Tag: baby

Keeping Your Baby’s Skin Soft

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When we have a baby they immediately become the centre of the universe to us. Every second of the day revolves around making sure our little angel is happy, that he is comfortable and that he feels loved. It’s a huge privilege to become a parent and we will do anything we can to make sure our child grows up healthy and as happy as they can be.

 

The term, soft as a baby’s bum, is one which definitely stems from reality and our babies have soft and supple skin throughout their early years, but this isn’t without our help. Babies have very sensitive skin and they are unable to produce oil like we do to keep it lubricated, and this is why we have to take steps to keep their skin soft and supple throughout their first years of life. Here are some of the top remedies you can use this year to keep your baby’s skin soft.

 

Fruit Sap

 

It might sound a little bit strange, but one of the greatest ways you can make your baby’s skin more soft is to feed them fruit juices. Fruit juice contains natural extracts and oils which cleanse the skin and make it soft and smooth. You can start feeding your baby fruit juice from three months onwards and it can be a wonderful supplement to their diet for the skin and general health too.

 

Hot Oil Massage

 

Before we start with this, of course you shouldn’t use HOT oil on your baby because you will risk hurting them, but oil which is warm to the touch is ideal for this next trick. Massaging with hot oils is a practice which shouldn’t be new to you because it has been used for adults for thousands of years to make the skin soft and youthful for much longer in life. It is important to make sure that we massage our baby gently with oil once a week or so to give them those essential oils and allow their skin to soak up the moisture. It will keep your baby from developing a rash or dry patches on their skin.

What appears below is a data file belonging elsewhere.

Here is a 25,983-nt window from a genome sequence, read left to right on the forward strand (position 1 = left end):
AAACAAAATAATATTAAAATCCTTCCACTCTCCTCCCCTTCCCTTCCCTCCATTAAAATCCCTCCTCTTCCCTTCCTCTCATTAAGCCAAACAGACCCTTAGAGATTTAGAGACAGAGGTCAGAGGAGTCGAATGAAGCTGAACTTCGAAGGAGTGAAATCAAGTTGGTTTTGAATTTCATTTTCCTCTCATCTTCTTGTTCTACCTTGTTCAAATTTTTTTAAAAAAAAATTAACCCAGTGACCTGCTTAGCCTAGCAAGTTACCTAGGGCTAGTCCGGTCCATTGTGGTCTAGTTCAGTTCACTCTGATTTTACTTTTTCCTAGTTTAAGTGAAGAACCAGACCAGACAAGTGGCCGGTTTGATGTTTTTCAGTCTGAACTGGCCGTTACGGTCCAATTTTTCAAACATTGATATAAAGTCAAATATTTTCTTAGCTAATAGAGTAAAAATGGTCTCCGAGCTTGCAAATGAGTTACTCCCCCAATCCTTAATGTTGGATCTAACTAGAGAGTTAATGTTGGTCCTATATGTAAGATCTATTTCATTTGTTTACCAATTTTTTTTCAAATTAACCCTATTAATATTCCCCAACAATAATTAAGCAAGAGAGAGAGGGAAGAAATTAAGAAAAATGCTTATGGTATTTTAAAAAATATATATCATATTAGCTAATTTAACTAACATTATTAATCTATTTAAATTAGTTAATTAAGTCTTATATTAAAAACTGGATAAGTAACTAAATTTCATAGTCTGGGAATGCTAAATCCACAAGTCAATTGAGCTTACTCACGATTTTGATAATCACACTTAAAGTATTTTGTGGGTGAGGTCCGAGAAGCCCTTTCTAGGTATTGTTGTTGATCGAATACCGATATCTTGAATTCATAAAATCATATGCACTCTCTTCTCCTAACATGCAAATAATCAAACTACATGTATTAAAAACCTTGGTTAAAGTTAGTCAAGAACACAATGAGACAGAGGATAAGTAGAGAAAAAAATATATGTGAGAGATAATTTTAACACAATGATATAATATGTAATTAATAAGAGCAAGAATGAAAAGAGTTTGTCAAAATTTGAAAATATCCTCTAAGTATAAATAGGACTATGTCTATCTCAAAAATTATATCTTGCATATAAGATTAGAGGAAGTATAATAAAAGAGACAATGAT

Body Pack

 

The last thing we ever want is for our baby to be in pain, and if you are wondering how to treat your baby’s rash or dry skin, one of the best methods is using a body pack which is chocked up with healthy oils and gentle hydrating chemicals. You can find mild body packs anywhere and place them around your baby, letting it soak in for 15-20 minutes before taking it off and cleaning the skin. If you don’t want to buy a pack you can make one at home with milk, sandalwood paste, oil and turmeric.

 

Lukewarm Water

 

When it comes to giving your baby a bath at the end of the day it can be a challenge to get the temperature of the bath just right so it isn’t too hot or cold for your baby. Make sure you keep the temperature of water fairly low, but not cold, to ensure that your baby’s skin doesn’t dry out and crack with the heat. Baby’s are much more temperature sensitive so be sure to take your time making sure that the bath is the best it can be for your child.